Keywords: Tobacco, Iron, Copper, cadmium, zinc, lead, Yemeni cigarette brands, atomic absorption spectrometry

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24 Alumina Generated by Electrocoagulation as Adsorbent for the Elimination of the Iron from Drilling Water

Authors: Aimad Oulebsir, Toufik Chaabane, Venkataraman Sivasankar, André Darchen, Titus A. M. Msagati

Abstract:

Currently, the presence of pharmaceutical substances in the environment is an emerging pollution leading to the disruption of ecosystems. Indeed, water loaded with pharmaceutical residues is an issue that has raised the attention of researchers. The aim of this study was to monitor the effectiveness of the alumina electro-generated by the adsorption process the iron of well water for the production of drugs. The Fe2+ was removed from wastewater by adsorption in a batch cell. Performance results of iron removal by alumina electro-generated revealed that the efficiency of the carrier in the method of electro-generated adsorption. The overall Fe2+ of the synthetically solutions and simulated effluent removal efficiencies reached 75% and 65%, respectively. The application of models and isothermal adsorption kinetics complement the results obtained experimentally. Desorption of iron was investigated using a solution of 0.1M NaOH. Regeneration of the tests shows that the adsorbent maintains its capacity after five adsorption/desorption cycles.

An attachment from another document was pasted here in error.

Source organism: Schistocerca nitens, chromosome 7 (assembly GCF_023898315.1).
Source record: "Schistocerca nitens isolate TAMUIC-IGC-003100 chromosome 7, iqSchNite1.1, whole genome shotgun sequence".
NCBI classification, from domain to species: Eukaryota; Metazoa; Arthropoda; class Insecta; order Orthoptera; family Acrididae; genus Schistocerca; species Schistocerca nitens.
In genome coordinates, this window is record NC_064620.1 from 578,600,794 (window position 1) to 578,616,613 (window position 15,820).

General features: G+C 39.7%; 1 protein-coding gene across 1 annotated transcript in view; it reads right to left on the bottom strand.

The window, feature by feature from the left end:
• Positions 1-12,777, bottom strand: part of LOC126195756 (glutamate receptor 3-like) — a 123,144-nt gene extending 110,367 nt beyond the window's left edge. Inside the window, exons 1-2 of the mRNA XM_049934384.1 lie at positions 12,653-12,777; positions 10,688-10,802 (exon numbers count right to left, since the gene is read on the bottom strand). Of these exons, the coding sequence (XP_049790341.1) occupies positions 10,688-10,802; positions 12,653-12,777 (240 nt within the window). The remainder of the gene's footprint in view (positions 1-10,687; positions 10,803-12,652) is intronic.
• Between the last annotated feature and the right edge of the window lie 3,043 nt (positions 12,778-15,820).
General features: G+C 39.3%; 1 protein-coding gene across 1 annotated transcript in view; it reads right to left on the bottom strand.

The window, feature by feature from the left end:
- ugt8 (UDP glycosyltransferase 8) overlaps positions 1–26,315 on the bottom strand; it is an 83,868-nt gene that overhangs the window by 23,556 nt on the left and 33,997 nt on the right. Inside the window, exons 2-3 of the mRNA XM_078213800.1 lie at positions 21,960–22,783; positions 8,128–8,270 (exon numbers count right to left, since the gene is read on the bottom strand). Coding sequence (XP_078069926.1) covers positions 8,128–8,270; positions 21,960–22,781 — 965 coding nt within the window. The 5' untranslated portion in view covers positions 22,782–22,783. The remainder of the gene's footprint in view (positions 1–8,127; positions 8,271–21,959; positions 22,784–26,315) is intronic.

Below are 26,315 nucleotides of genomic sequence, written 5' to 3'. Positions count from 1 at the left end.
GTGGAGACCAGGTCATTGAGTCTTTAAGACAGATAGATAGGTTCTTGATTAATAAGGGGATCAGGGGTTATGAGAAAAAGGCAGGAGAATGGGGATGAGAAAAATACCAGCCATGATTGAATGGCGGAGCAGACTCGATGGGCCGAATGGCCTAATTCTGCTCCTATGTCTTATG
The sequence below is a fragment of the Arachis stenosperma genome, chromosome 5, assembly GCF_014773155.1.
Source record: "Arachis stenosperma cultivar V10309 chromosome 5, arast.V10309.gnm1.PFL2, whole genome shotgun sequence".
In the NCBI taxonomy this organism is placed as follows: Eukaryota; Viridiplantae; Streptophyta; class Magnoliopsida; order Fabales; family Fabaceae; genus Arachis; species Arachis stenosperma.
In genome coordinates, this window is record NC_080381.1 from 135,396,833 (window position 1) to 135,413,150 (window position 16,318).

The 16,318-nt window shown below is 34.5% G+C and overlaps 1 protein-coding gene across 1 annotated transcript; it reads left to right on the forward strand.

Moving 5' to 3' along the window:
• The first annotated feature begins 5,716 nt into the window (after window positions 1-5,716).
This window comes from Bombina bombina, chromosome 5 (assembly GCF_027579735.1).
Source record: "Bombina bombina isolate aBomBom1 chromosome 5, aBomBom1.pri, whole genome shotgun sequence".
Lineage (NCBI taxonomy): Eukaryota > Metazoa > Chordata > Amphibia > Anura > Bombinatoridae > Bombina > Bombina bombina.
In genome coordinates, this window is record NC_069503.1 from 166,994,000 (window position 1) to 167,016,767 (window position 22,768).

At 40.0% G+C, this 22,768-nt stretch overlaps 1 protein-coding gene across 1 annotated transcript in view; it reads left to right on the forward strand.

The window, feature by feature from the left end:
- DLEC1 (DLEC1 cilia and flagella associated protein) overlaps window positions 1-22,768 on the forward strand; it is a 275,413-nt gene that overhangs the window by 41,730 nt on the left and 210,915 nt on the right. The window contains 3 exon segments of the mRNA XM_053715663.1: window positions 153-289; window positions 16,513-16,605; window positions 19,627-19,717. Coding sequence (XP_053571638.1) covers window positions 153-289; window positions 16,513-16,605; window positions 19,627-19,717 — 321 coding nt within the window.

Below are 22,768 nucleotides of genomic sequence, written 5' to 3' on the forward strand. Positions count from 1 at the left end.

Keywords: Iron, electrocoagulation, aluminum electrode, electrogenerated alumina, adsorption/desorption

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23 The Application of New Ligands including Different Atoms and Evaluation of Their Nucleophile Effects against Various Metals

Authors: Saman Hajmohamadi, Sohrab Hajmohamadi

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The objectives of this experiment were to investigate the application of new ligands including different atoms and evaluation of their nucleophile effects against various metals. Chemistry researchers are really interested in this field. From among various ligands, there are some ligands with different coordinating ligands as well. There are great number of intermediate complexes and major elements of organic compositions with various atoms. There is a regular adding of new compositions. Complexes are the most important chemical combinations with various catalysts and biological, medicinal and other applications. Those complexes with ligands including different atom givers are really important and their synthesis could solve most of chemical problems. Supplying of new ligands is an important and key part of coordination chemistry which may cause some varieties and different properties in complexes with equal central nucleus. As a result, this research has evaluated new ligands including different coordination atoms, such as oxygen, nitrogen etc. along with their behavior against various metals like copper, nickel, iron etc.

Keywords: ligands, Iron, Copper, nucleophile, cobalt